On Monday, 39 teachers unions in Alameda and Contra Costa counties released a declaration calling for strong safety measures and increased educational resources as schools reopen in the fall.
As the number of COVID-19 cases continues to increase in the Bay Area, many districts, including Berkeley Unified School District, are considering beginning the school year with distance learning rather than returning to in-person instruction. The declaration, signed by union leaders representing more than 21,000 educators, stresses the importance of collaboration between unions and school districts as planning continues for the upcoming semester.
“What school board members or district managers deem as essential is not necessarily the priority of the professionals who are in the classroom everyday working with students,” said Brenda Leal, president of the Martinez Education Association, in a press release from the Alameda and Contra Costa counties teachers unions.
In addition to calling for additional safety planning and binding agreements between districts and unions, the declaration states that schools will need further resources to address the needs of students during the COVID-19 pandemic, including smaller class sizes and more nurses and counselors.
According to Alameda County Office of Education spokesperson Michelle Smith McDonald, each district in the county must decide for itself how to conduct school reopenings based on ongoing guidance from the California Department of Public Health, the California Department of Education and the Alameda County Public Health Department, as well as conversations with labor partners.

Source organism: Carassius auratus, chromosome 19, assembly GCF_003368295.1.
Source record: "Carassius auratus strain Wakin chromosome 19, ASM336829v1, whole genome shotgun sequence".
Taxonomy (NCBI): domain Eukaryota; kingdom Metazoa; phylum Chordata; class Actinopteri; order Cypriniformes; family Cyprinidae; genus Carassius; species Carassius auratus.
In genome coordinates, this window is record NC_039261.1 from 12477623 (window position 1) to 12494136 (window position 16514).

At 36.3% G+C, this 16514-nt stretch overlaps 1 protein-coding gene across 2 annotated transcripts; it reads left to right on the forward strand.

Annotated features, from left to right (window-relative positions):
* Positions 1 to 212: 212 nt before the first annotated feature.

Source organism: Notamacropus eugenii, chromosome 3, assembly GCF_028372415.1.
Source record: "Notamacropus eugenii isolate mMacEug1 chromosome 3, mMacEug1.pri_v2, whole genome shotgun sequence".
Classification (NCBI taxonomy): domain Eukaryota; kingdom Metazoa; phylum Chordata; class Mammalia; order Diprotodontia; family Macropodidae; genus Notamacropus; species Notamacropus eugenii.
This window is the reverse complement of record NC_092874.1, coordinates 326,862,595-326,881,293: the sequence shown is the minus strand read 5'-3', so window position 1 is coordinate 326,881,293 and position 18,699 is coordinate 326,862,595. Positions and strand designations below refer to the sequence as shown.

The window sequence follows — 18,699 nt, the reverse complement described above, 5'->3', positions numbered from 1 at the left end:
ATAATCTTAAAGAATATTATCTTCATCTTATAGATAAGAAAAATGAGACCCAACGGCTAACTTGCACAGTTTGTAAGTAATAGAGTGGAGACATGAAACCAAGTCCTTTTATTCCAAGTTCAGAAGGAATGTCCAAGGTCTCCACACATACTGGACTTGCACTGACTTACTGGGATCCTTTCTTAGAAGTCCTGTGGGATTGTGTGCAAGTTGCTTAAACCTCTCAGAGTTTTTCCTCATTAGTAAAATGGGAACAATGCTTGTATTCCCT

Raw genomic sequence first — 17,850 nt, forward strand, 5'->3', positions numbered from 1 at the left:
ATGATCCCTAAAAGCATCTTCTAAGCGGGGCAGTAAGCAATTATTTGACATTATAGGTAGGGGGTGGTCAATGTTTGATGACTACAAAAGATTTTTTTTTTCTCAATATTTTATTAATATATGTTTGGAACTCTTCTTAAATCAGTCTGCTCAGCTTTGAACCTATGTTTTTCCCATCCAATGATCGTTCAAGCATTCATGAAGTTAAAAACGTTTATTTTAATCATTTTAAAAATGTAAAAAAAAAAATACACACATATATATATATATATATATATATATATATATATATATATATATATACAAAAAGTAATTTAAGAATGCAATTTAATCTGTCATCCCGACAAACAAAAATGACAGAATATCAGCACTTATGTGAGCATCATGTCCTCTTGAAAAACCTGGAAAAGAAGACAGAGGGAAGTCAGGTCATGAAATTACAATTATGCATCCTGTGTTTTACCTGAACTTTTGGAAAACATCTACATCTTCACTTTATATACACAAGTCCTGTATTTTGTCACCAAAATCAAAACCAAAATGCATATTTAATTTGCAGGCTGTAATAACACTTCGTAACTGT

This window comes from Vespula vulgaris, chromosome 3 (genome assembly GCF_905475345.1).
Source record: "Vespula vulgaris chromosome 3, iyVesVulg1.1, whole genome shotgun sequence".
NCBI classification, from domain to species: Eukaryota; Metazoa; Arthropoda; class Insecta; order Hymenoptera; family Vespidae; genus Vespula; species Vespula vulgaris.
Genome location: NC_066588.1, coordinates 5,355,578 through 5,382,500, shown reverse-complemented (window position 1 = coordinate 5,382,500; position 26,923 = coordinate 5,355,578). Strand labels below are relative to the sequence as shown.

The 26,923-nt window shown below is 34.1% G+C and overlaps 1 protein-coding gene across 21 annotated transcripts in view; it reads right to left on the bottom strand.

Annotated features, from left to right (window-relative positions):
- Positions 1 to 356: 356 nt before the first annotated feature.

Berkeley Unified School District has been meeting with the Berkeley Federation of Teachers, or BFT, multiple days every week for the past month, said district spokesperson Trish McDermott in an email.
“While there are significant barriers to opening our school campuses, and school campuses across the country, we continue to work together with our bargaining partners toward that goal,” McDermott said in the email.
In order for school reopenings to be possible, the larger community needs to reduce community spread and increase testing, said BFT President Matt Meyer in an email. He also stated that BFT agrees with the unions’ declaration and has released its own resolution calling for schools to continue distance learning until in-person learning can be conducted more safely.
The BFT resolution calls for schools not to resume in-person instruction until the Alameda County shelter-in-place order is lifted, COVID-19 cases have been decreasing for at least two weeks and widespread testing is available to students, families and staff.
Like the declaration from Alameda and Contra Costa counties teachers unions, BFT’s resolution states that there are insufficient resources from the federal and state governments to facilitate school reopenings.
“The increasing number of COVID cases is unacceptable. We must put the safety of our students and staff front and center,” said Keith Brown, president of the Oakland Education Association, in the unions’ press release. “We want to provide meaningful and sustainable instruction for our students based on lessons learned from this past spring.”